Mythic Mortals: Solutions

Continuing my series of posts detailing the current development of Mythic Mortals, I write this having 3 Main solutions and ideas for solving the aforementioned problems. So, without further ado, here they are:

Mythic Mortals Shift

This is actually my latest idea, and it came to me last night, so it’s probably the most rough, but since it’s my latest, this one is the current favorite. There are a few major changes that simplify the game, but give players way more options and control over the randomness.

As a teaser, here’s the updated MM Player Mat.

As you can see, a lot of things are similar, but with some significant changes.

  • Shifting is voluntary.
    Players can choose when they want to change the cards on their Mat, either as an action, or as an alternative to taking damage (a reaction). To offset the risk of players drawing four 10s, all cards are removed and replaced at once, not one at a time. They must either discard the whole thing, or keep it.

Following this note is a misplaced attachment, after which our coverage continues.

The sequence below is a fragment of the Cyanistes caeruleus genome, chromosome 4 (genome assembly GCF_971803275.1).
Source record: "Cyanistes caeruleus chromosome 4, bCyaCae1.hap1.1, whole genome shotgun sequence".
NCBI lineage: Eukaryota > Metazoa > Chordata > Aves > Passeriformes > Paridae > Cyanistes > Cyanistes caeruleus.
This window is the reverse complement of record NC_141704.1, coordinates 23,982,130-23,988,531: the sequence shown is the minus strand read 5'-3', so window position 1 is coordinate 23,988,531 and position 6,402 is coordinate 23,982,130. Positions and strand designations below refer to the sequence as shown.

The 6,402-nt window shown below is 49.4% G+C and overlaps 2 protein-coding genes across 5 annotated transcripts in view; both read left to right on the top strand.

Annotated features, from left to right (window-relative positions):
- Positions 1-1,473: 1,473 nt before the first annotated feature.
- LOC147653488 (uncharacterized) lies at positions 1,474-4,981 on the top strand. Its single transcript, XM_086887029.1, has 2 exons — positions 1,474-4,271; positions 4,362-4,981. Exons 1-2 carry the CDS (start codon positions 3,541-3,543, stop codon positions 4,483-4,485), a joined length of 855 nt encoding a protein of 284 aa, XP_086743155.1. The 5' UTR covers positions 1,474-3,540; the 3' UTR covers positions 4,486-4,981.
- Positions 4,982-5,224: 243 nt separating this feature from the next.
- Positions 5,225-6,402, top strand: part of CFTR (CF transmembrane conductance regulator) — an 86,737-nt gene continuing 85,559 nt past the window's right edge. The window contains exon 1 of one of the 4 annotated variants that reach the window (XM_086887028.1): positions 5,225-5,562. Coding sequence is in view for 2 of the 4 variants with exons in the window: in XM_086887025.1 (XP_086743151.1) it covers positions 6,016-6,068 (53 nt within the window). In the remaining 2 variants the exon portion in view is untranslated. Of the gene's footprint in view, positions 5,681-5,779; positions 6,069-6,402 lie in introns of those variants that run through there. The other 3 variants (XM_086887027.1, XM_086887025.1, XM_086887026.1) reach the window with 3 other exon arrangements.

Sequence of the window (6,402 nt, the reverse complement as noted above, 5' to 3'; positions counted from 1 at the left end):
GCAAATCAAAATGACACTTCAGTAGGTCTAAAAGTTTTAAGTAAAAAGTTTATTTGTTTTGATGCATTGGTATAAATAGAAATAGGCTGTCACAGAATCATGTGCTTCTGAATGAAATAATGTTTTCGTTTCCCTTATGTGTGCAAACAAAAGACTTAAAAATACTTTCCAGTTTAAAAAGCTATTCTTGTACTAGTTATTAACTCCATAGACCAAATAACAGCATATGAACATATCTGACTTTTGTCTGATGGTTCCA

• No more cards in hand.
    This is another way to minimizing the chance the players will have the “perfect” Mat. Now, it does remove a lot of the choice and strategy, since players can’t really choose which cards they get at all. It’s a total crap shoot, forcing players to discard their cards, and draw all new ones.
  • Order determines abilities.
    Because players can no longer choose which cards they have, I’ve altered it so that the ORDER of the cards is what matters, both because of the stat values, but also to determine the powers. Spades, Hearts, Hearts, Diamonds gives players a completely different set of abilities than H, D, S, H.
  • Abilities are combinatory, not tiered.
    Instead of having incredibly strong abilities that are really hard to get, I’m instead trying to design abilities to be combined together and result in neat emergent powers. So the hearts in the first slot gives you the ability to attack two enemies. Spades in the next sets your weapons on fire. Diamonds let’s you move much further than normal. And the final Spades let’s your take an enemy with you when you travel. So your power with that card-set lets you attack an enemy, set them on fire, and drag them into a pool of gas, or near a flaming car, etc etc. The combinations matter more than the individual powers.

Besides these changes, things are relatively the same. You still discard cards when you take damage, you can still sacrifice cards to regain lesser cards, and enemies still have HP, attacks, etc etc.